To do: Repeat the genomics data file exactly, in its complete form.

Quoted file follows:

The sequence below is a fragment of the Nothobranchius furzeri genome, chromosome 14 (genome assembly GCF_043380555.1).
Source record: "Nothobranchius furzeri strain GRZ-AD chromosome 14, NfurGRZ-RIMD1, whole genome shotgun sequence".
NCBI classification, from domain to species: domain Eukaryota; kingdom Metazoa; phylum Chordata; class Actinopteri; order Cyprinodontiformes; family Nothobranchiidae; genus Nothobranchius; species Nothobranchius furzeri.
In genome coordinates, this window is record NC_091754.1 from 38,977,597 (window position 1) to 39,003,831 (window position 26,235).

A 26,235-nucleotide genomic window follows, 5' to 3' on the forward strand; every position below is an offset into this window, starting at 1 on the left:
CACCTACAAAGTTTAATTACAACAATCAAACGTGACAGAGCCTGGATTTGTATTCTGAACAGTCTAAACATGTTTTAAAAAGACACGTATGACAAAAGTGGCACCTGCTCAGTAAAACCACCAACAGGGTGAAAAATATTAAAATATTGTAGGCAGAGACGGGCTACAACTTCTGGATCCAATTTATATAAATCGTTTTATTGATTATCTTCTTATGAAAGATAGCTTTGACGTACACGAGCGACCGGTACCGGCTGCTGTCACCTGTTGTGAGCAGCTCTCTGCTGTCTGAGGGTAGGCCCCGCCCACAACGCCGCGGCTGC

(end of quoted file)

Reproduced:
The sequence below is a fragment of the Nothobranchius furzeri genome, chromosome 14 (genome assembly GCF_043380555.1).
Source record: "Nothobranchius furzeri strain GRZ-AD chromosome 14, NfurGRZ-RIMD1, whole genome shotgun sequence".
NCBI classification, from domain to species: domain Eukaryota; kingdom Metazoa; phylum Chordata; class Actinopteri; order Cyprinodontiformes; family Nothobranchiidae; genus Nothobranchius; species Nothobranchius furzeri.
In genome coordinates, this window is record NC_091754.1 from 38,977,597 (window position 1) to 39,003,831 (window position 26,235).

A 26,235-nucleotide genomic window follows, 5' to 3' on the forward strand; every position below is an offset into this window, starting at 1 on the left:
CACCTACAAAGTTTAATTACAACAATCAAACGTGACAGAGCCTGGATTTGTATTCTGAACAGTCTAAACATGTTTTAAAAAGACACGTATGACAAAAGTGGCACCTGCTCAGTAAAACCACCAACAGGGTGAAAAATATTAAAATATTGTAGGCAGAGACGGGCTACAACTTCTGGATCCAATTTATATAAATCGTTTTATTGATTATCTTCTTATGAAAGATAGCTTTGACGTACACGAGCGACCGGTACCGGCTGCTGTCACCTGTTGTGAGCAGCTCTCTGCTGTCTGAGGGTAGGCCCCGCCCACAACGCCGCGGCTGC